13 thoughts on “Commissioner Wolff: High-Speed Rail Transportation ‘Closer Than Ever’ for SA

  1. “At some point in the future, hopefully while I’m still on the MPO, I think it’s time for us to be bold,” she said. “And ask ourselves: Are we willing to forego some of these incremental improvements to begin to transform our community and make that investment in rail?”
    If Sandoval is serious about being bold then why did she hire some of the biggest nimbyists to be on her staff? It’s going to take big changes and a lot more infill/density to support good transit and be bold.

  2. Light rail has worked so well in Minneapolis, St. Paul Minnesota, they are working on their 3rd line now.
    It’s past time to bring light rail to SA before the air polluting, traffic jams occur.

    • You’re absolutely correct, Robert. It’s past time…especially since traffic jams and air pollution have already become part of our daily lives.

      So, is this a good time to ask our “leaders” why the extension of U.S. 281 does not include a rail transit component – or even right-of-way preservation for a future corridor?

      While we’re at it, should we even wonder about the parallel widening of Bulverde Road and how it does not begin to address the real and immediate needs of pedestrians (much less cyclists)?

      You know, our family lives less than a mile-and-a-half from the Johnson High campus, yet my daughters have never been in a position to seriously consider walking or riding their bicycles to school. A MILE-AND-A-HALF!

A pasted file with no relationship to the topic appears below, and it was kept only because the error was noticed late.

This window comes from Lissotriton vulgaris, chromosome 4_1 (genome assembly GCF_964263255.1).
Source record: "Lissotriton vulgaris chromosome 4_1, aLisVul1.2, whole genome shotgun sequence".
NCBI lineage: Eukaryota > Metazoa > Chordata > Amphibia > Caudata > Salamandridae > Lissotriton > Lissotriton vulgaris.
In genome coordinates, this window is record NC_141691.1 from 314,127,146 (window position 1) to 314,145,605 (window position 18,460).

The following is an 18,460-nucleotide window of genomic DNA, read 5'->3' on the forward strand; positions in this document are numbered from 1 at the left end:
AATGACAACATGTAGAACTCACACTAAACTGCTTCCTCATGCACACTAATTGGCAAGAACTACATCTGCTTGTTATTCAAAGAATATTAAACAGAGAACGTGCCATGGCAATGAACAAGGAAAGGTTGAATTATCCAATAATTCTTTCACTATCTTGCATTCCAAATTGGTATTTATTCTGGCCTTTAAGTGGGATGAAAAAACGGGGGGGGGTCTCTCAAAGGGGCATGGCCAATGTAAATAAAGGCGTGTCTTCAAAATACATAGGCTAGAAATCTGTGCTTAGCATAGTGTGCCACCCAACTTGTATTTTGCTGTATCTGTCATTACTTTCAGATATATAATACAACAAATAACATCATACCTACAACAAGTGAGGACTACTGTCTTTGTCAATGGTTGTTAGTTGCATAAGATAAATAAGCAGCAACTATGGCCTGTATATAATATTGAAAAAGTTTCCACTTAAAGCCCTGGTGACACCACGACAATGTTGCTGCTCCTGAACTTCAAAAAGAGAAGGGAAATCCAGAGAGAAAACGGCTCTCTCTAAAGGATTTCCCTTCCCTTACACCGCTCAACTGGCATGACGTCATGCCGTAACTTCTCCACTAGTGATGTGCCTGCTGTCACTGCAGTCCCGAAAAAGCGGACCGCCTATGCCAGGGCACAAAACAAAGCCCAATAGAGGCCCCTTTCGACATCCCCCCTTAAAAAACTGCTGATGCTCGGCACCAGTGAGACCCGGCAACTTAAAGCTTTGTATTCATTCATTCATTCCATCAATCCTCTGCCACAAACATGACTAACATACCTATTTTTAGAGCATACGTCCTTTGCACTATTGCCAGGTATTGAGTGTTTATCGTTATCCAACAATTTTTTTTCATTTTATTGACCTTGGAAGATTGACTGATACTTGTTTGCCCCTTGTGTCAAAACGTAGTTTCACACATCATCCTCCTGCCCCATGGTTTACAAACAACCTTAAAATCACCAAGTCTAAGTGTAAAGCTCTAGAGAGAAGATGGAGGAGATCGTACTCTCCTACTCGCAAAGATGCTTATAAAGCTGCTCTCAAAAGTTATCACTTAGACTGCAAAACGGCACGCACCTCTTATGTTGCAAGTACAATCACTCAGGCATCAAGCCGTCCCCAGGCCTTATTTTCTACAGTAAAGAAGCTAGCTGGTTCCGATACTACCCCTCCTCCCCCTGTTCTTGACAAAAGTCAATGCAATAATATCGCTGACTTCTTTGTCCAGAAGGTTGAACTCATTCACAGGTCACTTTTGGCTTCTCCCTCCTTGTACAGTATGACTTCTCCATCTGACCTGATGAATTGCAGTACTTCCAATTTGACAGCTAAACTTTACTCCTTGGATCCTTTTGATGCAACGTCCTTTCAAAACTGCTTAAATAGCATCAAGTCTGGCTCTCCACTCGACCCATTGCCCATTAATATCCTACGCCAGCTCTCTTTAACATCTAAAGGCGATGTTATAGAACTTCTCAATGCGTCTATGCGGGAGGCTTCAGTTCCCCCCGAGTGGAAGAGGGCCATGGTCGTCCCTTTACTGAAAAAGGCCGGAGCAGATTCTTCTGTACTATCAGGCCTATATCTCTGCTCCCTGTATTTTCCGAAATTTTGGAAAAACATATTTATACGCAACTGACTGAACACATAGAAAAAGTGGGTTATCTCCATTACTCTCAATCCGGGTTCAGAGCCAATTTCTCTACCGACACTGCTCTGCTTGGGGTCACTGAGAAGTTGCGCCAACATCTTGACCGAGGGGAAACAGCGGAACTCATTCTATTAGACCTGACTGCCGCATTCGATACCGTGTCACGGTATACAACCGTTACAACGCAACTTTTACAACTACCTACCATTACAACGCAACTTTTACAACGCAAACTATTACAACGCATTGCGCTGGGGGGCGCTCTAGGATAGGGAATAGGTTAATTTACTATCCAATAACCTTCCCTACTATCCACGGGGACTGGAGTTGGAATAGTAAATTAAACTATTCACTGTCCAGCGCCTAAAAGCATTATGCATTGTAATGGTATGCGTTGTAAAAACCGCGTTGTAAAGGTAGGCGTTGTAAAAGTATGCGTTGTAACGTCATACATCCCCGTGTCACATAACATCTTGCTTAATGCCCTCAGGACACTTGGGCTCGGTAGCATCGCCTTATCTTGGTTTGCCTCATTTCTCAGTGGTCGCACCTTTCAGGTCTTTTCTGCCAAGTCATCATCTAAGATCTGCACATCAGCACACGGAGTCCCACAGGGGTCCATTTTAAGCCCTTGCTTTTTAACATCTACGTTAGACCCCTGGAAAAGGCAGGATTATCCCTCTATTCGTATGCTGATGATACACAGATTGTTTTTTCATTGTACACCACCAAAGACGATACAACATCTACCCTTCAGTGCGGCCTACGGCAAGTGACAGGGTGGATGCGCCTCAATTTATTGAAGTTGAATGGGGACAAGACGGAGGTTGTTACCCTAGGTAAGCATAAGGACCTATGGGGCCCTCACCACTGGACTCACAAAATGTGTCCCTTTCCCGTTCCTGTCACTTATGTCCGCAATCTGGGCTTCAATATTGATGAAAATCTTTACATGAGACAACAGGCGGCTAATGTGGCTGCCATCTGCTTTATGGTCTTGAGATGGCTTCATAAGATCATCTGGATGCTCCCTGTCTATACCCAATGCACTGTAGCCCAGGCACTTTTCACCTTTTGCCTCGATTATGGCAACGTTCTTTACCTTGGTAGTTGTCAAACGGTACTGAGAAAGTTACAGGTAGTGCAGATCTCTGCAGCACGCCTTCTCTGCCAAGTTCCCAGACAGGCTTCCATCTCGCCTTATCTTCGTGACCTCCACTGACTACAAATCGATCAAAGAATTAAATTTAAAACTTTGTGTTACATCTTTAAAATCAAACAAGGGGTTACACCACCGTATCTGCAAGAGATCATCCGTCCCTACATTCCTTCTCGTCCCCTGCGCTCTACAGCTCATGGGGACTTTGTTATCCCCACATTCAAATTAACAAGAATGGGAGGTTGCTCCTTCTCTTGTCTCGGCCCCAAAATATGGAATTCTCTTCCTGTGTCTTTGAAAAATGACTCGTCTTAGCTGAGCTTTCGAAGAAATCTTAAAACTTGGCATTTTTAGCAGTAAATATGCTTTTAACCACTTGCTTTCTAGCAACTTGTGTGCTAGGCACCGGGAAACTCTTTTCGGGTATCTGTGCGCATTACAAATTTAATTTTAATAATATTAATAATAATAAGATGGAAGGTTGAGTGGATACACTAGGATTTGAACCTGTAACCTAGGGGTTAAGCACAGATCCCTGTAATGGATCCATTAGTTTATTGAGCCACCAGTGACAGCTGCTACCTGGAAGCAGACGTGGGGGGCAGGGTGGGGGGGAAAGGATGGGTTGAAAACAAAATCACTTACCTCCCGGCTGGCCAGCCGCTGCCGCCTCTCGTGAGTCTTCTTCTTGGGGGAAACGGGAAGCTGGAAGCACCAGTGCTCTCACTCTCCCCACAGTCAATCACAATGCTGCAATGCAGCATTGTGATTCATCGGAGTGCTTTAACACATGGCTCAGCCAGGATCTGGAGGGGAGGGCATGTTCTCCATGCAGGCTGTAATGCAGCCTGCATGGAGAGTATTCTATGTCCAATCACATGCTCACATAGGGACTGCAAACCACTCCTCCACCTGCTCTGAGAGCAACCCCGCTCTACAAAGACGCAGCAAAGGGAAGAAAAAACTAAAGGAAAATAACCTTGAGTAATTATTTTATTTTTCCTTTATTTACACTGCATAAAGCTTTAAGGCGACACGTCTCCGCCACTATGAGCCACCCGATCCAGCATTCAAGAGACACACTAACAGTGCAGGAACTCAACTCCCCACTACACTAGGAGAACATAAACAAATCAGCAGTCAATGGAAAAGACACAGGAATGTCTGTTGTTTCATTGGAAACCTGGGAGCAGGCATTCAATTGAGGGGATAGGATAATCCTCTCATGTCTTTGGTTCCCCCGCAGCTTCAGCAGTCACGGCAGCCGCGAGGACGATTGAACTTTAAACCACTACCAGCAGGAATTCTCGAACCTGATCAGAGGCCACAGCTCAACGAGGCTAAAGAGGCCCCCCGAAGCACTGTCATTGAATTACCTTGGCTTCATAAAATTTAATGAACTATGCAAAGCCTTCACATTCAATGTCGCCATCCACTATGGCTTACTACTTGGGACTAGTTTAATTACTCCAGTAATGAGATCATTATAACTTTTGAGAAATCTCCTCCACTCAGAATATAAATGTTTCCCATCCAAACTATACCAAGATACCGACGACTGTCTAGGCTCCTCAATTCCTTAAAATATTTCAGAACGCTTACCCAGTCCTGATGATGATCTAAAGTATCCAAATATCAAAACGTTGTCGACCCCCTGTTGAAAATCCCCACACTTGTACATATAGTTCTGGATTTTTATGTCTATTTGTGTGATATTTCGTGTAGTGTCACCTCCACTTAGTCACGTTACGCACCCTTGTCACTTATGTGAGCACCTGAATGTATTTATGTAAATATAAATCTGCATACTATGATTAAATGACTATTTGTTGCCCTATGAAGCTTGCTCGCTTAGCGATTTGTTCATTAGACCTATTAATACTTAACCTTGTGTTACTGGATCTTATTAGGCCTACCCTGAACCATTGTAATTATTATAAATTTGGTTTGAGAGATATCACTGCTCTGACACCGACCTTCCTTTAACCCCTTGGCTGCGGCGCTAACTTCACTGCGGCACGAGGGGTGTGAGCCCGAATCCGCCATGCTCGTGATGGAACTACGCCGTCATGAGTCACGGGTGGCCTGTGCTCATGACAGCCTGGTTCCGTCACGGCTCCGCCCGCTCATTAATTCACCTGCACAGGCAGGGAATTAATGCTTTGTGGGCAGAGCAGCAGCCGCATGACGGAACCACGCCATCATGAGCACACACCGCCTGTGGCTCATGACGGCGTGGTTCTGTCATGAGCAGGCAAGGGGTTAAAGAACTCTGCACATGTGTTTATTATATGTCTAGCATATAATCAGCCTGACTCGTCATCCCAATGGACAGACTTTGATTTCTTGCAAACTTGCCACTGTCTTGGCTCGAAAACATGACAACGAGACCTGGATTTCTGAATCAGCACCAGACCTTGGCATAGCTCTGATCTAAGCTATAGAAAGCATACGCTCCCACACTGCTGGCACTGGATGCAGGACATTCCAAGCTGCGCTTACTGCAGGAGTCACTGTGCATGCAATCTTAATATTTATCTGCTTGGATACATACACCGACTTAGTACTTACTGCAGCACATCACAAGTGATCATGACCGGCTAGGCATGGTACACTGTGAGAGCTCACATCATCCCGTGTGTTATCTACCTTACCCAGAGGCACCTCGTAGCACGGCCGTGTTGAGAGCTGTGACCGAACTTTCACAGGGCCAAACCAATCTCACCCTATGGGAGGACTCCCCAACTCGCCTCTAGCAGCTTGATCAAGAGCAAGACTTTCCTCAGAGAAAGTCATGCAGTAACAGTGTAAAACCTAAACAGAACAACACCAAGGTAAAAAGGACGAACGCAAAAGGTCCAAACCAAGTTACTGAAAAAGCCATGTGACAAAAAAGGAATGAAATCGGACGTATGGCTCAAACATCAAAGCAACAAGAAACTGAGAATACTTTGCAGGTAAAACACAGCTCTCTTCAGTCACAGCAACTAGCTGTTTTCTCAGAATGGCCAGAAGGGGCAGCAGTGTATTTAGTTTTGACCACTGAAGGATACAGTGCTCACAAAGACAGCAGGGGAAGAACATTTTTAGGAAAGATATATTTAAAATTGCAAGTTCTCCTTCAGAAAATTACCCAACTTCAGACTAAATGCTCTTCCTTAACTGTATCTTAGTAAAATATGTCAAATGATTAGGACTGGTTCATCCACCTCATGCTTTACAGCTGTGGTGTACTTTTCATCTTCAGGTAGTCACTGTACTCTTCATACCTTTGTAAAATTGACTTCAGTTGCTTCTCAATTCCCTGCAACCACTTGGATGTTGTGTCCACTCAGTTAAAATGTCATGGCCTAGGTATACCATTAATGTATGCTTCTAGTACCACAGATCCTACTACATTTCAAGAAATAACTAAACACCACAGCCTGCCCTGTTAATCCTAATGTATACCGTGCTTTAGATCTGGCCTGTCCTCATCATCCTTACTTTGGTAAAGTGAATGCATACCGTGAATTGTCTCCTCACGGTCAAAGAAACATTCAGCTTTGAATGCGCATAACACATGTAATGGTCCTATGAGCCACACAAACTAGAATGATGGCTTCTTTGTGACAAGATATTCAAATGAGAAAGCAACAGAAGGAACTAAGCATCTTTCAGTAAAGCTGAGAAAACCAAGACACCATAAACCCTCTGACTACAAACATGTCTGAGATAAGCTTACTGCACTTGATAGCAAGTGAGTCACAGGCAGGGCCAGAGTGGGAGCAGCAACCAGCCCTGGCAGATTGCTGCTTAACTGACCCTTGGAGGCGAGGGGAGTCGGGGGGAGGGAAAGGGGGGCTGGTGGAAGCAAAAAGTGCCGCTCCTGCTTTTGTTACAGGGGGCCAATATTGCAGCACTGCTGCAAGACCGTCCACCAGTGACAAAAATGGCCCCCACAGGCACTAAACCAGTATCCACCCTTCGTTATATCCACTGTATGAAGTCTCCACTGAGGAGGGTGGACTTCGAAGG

Either our dear “leaders” WANT paralyzing traffic and pollution (of all sorts), or they JUST DON’T CARE!

      Or both.

      Garl B. Latham

      • Tip of the hat, in return. The design of the incredibly expensive ($580m+?) 281 widening project is soul-crushingly bad from an interrelated pedestrian/mass transit perspective. For example, planners across the nation reacted negatively via social media to the ‘plan’ to have cyclists share a lane with semis entering the 281 expressway, as depicted in project renderings. This doesn’t fly as acceptable urban design in 2017 anywhere except in San Antonio/Bexar County:
        http://visualmedia.jacobs.com/US281/location9.html

        And I can’t believe they’re still talking about the 281 VIA park & ride that was meant to be complete in 2016. Again, the renderings depict a VIA facility that is impossible to walk or bike to with any comfort or safety:
        http://www.viasmartmove.com/via-park-ride-coming-to-stone-oak-area/

        Like other VIA facilities, it also seems that the new ‘park & ride’ (nobody builds these anymore) will lack other uses including commercial development that supports biking, walking and transit use. It’s also not clear how much VIA will charge for parking — if the answer is nothing, it’s even more of a boondoggle: